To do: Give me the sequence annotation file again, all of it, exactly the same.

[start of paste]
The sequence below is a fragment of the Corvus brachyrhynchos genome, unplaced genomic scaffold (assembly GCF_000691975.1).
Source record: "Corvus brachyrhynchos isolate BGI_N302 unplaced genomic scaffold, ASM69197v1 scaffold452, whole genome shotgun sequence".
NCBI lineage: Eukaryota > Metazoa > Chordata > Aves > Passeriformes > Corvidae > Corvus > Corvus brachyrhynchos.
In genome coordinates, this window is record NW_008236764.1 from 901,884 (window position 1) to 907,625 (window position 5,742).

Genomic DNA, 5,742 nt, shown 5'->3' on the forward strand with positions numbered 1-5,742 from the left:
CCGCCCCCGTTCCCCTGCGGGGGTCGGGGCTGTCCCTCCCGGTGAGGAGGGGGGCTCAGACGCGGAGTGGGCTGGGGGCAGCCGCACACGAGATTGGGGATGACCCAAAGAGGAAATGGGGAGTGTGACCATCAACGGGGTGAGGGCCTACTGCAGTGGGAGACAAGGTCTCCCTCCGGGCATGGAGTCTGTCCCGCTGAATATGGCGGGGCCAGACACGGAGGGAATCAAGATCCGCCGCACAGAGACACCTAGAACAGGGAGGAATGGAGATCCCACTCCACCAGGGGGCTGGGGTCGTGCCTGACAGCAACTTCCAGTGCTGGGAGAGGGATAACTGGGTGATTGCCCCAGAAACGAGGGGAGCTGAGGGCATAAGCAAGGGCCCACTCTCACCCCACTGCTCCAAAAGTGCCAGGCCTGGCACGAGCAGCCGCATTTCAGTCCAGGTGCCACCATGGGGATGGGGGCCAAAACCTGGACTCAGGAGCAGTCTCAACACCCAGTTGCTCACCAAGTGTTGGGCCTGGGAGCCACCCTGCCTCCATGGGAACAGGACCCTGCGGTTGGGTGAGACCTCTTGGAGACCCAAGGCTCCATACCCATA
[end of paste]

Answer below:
The sequence below is a fragment of the Corvus brachyrhynchos genome, unplaced genomic scaffold (assembly GCF_000691975.1).
Source record: "Corvus brachyrhynchos isolate BGI_N302 unplaced genomic scaffold, ASM69197v1 scaffold452, whole genome shotgun sequence".
NCBI lineage: Eukaryota > Metazoa > Chordata > Aves > Passeriformes > Corvidae > Corvus > Corvus brachyrhynchos.
In genome coordinates, this window is record NW_008236764.1 from 901,884 (window position 1) to 907,625 (window position 5,742).

Genomic DNA, 5,742 nt, shown 5'->3' on the forward strand with positions numbered 1-5,742 from the left:
CCGCCCCCGTTCCCCTGCGGGGGTCGGGGCTGTCCCTCCCGGTGAGGAGGGGGGCTCAGACGCGGAGTGGGCTGGGGGCAGCCGCACACGAGATTGGGGATGACCCAAAGAGGAAATGGGGAGTGTGACCATCAACGGGGTGAGGGCCTACTGCAGTGGGAGACAAGGTCTCCCTCCGGGCATGGAGTCTGTCCCGCTGAATATGGCGGGGCCAGACACGGAGGGAATCAAGATCCGCCGCACAGAGACACCTAGAACAGGGAGGAATGGAGATCCCACTCCACCAGGGGGCTGGGGTCGTGCCTGACAGCAACTTCCAGTGCTGGGAGAGGGATAACTGGGTGATTGCCCCAGAAACGAGGGGAGCTGAGGGCATAAGCAAGGGCCCACTCTCACCCCACTGCTCCAAAAGTGCCAGGCCTGGCACGAGCAGCCGCATTTCAGTCCAGGTGCCACCATGGGGATGGGGGCCAAAACCTGGACTCAGGAGCAGTCTCAACACCCAGTTGCTCACCAAGTGTTGGGCCTGGGAGCCACCCTGCCTCCATGGGAACAGGACCCTGCGGTTGGGTGAGACCTCTTGGAGACCCAAGGCTCCATACCCATA